African American men often keep their feelings inside, missing out on getting crucial help or communicating their needs to their partner, as found in investigations by The Man Up Man Down Research Program. This research showed that for African American men, being a ‘real man’ involves providing for family, achieving financial success and earning the respect of others. ‘Manning up’ can have serious consequences, however, including experiencing severe effects of depression at work and in relationships. It is important to express your thoughts and emotions honestly and openly with your partner, so you can work together to build a strong relationship — one in which both of you work as a team to achieve goals like happiness, commitment, and togetherness.
Some of the most difficult issues for African American men to discuss with their partners include talking about fear, anxiety, and depression. Aubrey Harrison of the American Psychological Association reports that during his time working in an intervention program, African American youths would occasionally “open up and talk to me about this ‘anger,’ representing pain and hurt, but they did their best to hold back the tears and ‘man up’... the words ‘I’m good,’ and ‘I’ll be alright’ seemed all too familiar to my ears.” In order to encourage better communication, major work must be done by educators, communities, intellectuals, and health providers to exercise full commitment to listening and asking the right questions that will elicit honest and helpful responses.
Communication on Sexual Issues
A study by Bowleg shows that African American men can find it hard to explore their sexual needs and wants in a healthy way owing to sexual stereotypes of prowess and promiscuity. Even more difficult is discussing sexual issues in new relationships. These can range from erectile dysfunction to STDS and other ‘tough topics.’ In fact, research supports the idea that slavery and colonization are causative factors in the lack of emotionality and vulnerability in the way males communicate, suggesting that “language surrounding intimacy, emotions, and sexual satisfaction may have been absent in the socialization of some Black individuals.” How can men be encouraged to share their concerns with their partners?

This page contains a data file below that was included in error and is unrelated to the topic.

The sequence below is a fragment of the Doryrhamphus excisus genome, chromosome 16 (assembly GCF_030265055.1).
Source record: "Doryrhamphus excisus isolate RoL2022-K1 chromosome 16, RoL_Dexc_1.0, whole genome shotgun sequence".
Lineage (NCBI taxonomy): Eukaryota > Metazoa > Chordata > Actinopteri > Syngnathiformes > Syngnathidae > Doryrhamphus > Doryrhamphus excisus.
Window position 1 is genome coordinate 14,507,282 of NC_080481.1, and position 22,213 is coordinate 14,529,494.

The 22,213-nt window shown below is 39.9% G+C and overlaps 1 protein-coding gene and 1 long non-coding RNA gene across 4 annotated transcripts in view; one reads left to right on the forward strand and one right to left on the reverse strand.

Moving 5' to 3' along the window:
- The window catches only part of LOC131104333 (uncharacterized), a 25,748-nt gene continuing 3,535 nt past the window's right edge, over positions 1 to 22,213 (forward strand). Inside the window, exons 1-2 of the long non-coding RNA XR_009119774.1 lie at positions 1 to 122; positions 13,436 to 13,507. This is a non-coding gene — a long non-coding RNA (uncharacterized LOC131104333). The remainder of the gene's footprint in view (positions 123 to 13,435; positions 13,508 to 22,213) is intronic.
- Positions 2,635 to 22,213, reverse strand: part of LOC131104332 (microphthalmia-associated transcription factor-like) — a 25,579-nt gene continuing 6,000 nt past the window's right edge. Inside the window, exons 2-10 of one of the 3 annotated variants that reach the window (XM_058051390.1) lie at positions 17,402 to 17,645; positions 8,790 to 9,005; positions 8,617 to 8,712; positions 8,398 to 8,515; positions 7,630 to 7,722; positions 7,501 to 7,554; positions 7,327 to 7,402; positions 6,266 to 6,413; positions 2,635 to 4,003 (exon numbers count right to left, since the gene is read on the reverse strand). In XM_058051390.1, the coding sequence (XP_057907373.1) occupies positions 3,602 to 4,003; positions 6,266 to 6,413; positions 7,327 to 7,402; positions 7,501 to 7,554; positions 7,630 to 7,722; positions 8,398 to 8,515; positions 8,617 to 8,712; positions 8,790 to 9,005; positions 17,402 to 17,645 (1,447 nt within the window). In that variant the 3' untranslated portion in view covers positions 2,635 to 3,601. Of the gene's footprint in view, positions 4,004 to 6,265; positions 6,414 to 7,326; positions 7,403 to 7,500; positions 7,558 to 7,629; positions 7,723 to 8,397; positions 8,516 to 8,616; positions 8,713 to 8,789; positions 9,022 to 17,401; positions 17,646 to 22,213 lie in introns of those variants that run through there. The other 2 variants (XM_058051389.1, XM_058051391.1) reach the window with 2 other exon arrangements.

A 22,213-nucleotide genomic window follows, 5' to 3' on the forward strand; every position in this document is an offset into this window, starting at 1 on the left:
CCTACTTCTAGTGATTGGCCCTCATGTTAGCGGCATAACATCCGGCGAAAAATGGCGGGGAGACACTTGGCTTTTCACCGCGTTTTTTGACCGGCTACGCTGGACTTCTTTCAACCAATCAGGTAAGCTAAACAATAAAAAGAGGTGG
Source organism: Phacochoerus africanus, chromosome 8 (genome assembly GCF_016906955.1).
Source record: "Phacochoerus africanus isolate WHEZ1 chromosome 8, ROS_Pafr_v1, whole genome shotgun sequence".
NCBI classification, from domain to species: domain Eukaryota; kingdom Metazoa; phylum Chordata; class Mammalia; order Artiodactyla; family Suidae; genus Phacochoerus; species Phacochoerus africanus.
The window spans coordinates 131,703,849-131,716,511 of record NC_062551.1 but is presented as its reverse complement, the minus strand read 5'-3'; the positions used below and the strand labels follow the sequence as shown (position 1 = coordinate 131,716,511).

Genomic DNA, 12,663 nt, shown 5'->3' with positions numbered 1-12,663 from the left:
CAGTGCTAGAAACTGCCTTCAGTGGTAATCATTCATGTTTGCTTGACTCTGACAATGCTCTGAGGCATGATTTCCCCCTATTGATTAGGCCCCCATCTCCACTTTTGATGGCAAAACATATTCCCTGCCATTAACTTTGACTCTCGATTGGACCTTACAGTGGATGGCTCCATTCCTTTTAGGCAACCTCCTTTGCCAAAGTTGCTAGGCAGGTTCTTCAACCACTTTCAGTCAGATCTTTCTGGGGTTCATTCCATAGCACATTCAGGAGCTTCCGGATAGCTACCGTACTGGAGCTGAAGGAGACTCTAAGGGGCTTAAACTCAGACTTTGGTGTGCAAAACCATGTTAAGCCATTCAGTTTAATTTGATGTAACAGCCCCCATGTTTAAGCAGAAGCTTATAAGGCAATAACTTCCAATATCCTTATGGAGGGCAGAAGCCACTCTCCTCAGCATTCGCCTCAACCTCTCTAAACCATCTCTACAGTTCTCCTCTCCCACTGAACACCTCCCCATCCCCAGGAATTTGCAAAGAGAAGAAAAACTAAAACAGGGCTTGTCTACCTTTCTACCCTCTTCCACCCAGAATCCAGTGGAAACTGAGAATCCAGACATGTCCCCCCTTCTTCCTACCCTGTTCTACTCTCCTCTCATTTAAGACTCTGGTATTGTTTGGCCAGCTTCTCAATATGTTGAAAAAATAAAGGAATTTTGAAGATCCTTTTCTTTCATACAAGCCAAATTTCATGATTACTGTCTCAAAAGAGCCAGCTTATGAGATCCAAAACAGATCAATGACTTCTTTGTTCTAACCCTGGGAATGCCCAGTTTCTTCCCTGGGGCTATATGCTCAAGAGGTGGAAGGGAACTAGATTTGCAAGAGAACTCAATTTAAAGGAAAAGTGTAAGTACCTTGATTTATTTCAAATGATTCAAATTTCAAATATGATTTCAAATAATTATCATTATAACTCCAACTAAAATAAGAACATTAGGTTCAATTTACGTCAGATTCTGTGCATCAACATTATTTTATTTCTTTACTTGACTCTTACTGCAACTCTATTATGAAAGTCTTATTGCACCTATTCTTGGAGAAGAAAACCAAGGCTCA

Black Men Desire Sexual and Emotional Intimacy
J Doogan et al. found that Black men do indeed see emotional connection and sexual intimacy with their partners. On an individual level, “the willingness to place an investment of vulnerability, emotions, and communication in a relationship through reciprocation facilitates intimacy.” However, breaking down the barriers of communication will require work on a larger scale - as well as education, discussion and information. In his book The Conversation: How Black Men and Women Can Build Loving, Trusting Relationships, author Hill Harper notes that education is key to finding common ground, knocking down stereotypes, and countering misinformation and mistrust. It is also important for couples to learn conflict resolution skills so that nagging, dropping hints, and avoiding touch questions can be replaced by goal-oriented, non-judgmental language that creates the open environment men and women can relate to.
Research indicates that Black men can find it difficult to share their emotions and talk about sexual and other ‘difficult’ issues owing to stereotypes and historical influences. Breaking down obstacles to better communication is a big task that can be achieved through the combined efforts of educators, families, and individuals. Good communication results from skills that can be learned and applied so that future generations of black men no longer feel like they have to ‘man up.'